Free shipping on orders over $99 Route of the Week: Dragons of Eden

Author: Blake Herrington

July 28, 2013

Dragons of Eden (DOE to the Der-town locals) was established in 1988 by Wayne Wallace and Robert McGown on the imposing north face of Dragontail’s NE buttress. The line was complete with the addition of one belay bolt and several sections of aid climbing, eventually merging with the existing NE buttress route after 800’ or so of very steep cracks and corners. The route was first free climbed a few years ago by Jens Holsten and Sol Wertkin, and it has since received a few other free or mostly-free ascents.

DOE has the shortest approach of any alpine rock route in the Stuart Range, beginning off the talus slopes that lead to Aasgard pass, just 700 vertical feet or so above Colchuck Lake. The route is stacked with several excellent and well-protected 5.11 pitches, with an initial 5.10- hand crack to get your blood flowing, and a thin corner rated .12a as the route’s crux.

If you aren’t interested in Dragontail’s upper buttress and summit, Dragons of Eden can also be rappelled with two 60m ropes, staying on or generally just right of the climb. For those who plan on climbing the entire line to NE or true summit of the mountain, the descent will be quick and easy, with a single rappel and then class 3 scrambling leading to Aasgard pass and then down along the peak to the base of the route where any stashed gear can easily be grabbed.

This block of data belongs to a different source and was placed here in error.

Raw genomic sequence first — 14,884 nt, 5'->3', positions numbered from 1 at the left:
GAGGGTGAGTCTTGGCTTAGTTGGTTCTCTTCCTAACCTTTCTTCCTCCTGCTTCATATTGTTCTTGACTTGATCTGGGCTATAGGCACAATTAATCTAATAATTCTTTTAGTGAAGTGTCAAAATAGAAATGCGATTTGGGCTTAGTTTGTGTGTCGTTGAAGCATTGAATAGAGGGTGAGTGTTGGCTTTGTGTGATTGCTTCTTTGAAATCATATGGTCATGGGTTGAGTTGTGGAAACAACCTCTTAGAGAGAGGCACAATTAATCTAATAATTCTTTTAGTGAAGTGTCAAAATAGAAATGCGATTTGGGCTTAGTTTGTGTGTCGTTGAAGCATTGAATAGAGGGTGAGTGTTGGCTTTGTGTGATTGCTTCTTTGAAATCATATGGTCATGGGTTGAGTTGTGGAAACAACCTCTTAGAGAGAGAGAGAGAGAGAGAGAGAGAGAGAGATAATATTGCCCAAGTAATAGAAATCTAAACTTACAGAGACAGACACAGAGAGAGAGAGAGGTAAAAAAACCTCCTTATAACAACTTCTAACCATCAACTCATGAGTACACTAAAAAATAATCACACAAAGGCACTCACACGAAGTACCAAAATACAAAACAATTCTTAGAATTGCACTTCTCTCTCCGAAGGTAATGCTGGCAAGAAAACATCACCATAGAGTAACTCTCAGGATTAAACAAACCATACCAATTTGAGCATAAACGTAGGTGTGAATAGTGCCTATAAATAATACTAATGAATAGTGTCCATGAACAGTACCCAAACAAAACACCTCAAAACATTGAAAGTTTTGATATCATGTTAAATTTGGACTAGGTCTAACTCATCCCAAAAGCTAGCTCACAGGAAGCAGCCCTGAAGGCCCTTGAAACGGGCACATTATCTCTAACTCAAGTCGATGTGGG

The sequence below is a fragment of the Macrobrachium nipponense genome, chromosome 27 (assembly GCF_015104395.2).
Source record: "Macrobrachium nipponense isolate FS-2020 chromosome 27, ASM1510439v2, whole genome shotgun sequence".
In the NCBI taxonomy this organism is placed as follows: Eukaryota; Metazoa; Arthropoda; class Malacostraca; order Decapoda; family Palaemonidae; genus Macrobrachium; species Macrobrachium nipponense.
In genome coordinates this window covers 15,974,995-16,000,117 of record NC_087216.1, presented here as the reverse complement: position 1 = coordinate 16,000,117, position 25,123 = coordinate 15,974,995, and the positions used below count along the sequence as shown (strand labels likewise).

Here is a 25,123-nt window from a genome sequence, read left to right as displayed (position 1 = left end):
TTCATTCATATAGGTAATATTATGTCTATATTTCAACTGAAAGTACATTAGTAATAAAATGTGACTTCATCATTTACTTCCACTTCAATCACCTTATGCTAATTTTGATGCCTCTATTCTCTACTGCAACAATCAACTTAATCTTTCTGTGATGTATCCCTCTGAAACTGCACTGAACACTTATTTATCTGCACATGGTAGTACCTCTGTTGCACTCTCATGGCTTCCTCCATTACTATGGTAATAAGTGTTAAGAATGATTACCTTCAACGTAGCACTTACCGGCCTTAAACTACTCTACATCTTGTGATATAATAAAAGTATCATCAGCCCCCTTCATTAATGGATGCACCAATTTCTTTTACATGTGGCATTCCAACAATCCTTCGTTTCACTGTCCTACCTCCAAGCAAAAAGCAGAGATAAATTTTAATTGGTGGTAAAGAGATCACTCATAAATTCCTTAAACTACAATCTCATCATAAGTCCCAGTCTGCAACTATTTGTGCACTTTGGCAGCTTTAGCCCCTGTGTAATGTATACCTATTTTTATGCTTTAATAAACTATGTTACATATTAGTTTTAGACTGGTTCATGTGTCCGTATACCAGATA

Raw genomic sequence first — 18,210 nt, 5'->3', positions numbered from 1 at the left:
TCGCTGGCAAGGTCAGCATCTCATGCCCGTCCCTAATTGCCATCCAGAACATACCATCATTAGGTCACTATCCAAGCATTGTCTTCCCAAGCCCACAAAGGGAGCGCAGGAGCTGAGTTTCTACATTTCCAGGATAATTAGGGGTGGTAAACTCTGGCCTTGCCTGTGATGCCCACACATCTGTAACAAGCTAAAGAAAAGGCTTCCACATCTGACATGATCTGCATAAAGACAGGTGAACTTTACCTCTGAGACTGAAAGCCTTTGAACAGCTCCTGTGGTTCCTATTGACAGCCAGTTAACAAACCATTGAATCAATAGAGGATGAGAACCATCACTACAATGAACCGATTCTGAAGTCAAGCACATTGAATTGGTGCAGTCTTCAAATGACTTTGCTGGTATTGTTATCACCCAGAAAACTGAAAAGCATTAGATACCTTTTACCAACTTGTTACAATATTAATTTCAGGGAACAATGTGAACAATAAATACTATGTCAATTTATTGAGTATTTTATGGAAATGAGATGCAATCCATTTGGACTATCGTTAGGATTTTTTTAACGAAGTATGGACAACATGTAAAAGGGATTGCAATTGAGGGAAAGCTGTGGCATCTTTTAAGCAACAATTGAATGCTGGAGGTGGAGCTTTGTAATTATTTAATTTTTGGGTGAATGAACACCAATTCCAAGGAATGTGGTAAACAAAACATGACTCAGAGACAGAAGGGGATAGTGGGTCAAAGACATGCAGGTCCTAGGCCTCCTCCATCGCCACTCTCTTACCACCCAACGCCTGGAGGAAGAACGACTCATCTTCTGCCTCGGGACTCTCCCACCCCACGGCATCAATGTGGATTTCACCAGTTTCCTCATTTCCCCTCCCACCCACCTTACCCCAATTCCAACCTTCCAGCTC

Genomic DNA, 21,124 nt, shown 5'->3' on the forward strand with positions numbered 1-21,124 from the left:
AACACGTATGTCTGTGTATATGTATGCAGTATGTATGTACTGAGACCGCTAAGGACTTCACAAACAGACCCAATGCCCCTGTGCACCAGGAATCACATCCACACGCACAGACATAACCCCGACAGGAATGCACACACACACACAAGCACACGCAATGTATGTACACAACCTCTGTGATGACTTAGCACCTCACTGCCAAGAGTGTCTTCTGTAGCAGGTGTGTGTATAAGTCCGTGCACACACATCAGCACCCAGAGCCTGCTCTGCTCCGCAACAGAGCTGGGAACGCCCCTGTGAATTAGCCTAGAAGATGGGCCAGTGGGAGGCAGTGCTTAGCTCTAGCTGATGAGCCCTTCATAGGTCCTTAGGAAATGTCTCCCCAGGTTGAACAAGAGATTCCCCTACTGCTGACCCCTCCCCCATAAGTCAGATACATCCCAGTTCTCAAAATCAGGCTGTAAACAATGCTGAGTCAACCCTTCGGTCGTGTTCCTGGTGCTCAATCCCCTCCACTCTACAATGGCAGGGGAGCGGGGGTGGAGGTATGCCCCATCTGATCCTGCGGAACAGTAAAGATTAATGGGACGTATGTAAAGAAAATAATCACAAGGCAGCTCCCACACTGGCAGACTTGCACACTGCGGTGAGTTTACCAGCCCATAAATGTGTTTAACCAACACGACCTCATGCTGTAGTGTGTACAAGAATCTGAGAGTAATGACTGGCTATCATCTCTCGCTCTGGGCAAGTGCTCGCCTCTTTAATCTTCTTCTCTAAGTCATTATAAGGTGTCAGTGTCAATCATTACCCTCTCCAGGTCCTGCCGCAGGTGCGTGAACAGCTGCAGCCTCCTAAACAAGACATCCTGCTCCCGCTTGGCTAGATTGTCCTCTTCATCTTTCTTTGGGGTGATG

For more beta, check out’s page on Dragons of Eden [LINK].

Blake Herrington

Blake Herrington learned to climb as a teenager while working for a small bakery in North Cascades National Park. His first trips into the mountains instilled in him a familiarity with untraveled alpine choss and a love for remote peaks. Now in his mid-20s, Blake has lived in Denver and Bellingham, before recently settling into the mountain town of Leavenworth, Wash. He has established over two-dozen new alpine routes or first free ascents from Alaska, to Colorado to Argentina. Blake is also a widely-published author, having contributed articles to Alpinist, Climbing and Rock & Ice. He has climbed sport and traditional pitches up to 5.13d, but considers diverse alpine routes the most engaging and inspiring sub-set of climbing. Despite savoring the alpine cooking of many climbing partners, he counts himself among the best camp chefs he’s had the opportunity to climb with.